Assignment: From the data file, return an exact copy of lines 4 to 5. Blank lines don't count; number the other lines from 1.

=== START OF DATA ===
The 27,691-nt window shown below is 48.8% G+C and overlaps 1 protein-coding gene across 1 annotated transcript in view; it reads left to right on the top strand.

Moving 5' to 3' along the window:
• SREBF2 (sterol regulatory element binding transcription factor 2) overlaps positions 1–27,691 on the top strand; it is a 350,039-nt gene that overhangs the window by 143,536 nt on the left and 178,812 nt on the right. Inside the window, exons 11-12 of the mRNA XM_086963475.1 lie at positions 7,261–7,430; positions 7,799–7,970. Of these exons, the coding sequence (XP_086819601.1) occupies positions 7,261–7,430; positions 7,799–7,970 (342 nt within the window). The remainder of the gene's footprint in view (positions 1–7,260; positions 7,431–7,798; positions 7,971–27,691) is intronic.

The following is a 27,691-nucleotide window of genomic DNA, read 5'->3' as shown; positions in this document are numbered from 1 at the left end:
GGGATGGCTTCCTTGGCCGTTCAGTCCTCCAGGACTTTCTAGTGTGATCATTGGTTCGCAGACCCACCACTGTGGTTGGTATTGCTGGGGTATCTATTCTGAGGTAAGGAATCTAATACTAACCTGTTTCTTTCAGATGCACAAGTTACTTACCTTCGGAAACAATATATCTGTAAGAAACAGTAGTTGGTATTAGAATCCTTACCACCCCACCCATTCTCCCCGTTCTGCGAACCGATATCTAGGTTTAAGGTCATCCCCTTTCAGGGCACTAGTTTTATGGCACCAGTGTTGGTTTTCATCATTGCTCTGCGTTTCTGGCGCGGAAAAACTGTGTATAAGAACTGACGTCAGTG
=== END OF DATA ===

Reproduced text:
The following is a 27,691-nucleotide window of genomic DNA, read 5'->3' as shown; positions in this document are numbered from 1 at the left end:
GGGATGGCTTCCTTGGCCGTTCAGTCCTCCAGGACTTTCTAGTGTGATCATTGGTTCGCAGACCCACCACTGTGGTTGGTATTGCTGGGGTATCTATTCTGAGGTAAGGAATCTAATACTAACCTGTTTCTTTCAGATGCACAAGTTACTTACCTTCGGAAACAATATATCTGTAAGAAACAGTAGTTGGTATTAGAATCCTTACCACCCCACCCATTCTCCCCGTTCTGCGAACCGATATCTAGGTTTAAGGTCATCCCCTTTCAGGGCACTAGTTTTATGGCACCAGTGTTGGTTTTCATCATTGCTCTGCGTTTCTGGCGCGGAAAAACTGTGTATAAGAACTGACGTCAGTG